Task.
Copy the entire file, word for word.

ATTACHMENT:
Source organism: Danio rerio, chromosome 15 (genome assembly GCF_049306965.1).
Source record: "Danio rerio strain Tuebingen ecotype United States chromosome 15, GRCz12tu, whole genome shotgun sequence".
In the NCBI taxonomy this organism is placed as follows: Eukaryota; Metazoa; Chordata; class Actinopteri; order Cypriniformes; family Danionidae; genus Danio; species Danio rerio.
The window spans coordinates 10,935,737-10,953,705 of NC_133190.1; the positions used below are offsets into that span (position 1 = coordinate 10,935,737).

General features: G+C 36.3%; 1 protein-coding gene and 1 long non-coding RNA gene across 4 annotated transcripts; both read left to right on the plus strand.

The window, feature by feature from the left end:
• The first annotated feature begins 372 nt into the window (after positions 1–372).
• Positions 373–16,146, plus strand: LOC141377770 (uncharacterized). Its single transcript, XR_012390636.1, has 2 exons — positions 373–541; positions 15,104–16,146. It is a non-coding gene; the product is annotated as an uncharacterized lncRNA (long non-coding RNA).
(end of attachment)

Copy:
Source organism: Danio rerio, chromosome 15 (genome assembly GCF_049306965.1).
Source record: "Danio rerio strain Tuebingen ecotype United States chromosome 15, GRCz12tu, whole genome shotgun sequence".
In the NCBI taxonomy this organism is placed as follows: Eukaryota; Metazoa; Chordata; class Actinopteri; order Cypriniformes; family Danionidae; genus Danio; species Danio rerio.
The window spans coordinates 10,935,737-10,953,705 of NC_133190.1; the positions used below are offsets into that span (position 1 = coordinate 10,935,737).

General features: G+C 36.3%; 1 protein-coding gene and 1 long non-coding RNA gene across 4 annotated transcripts; both read left to right on the plus strand.

The window, feature by feature from the left end:
• The first annotated feature begins 372 nt into the window (after positions 1–372).
• Positions 373–16,146, plus strand: LOC141377770 (uncharacterized). Its single transcript, XR_012390636.1, has 2 exons — positions 373–541; positions 15,104–16,146. It is a non-coding gene; the product is annotated as an uncharacterized lncRNA (long non-coding RNA).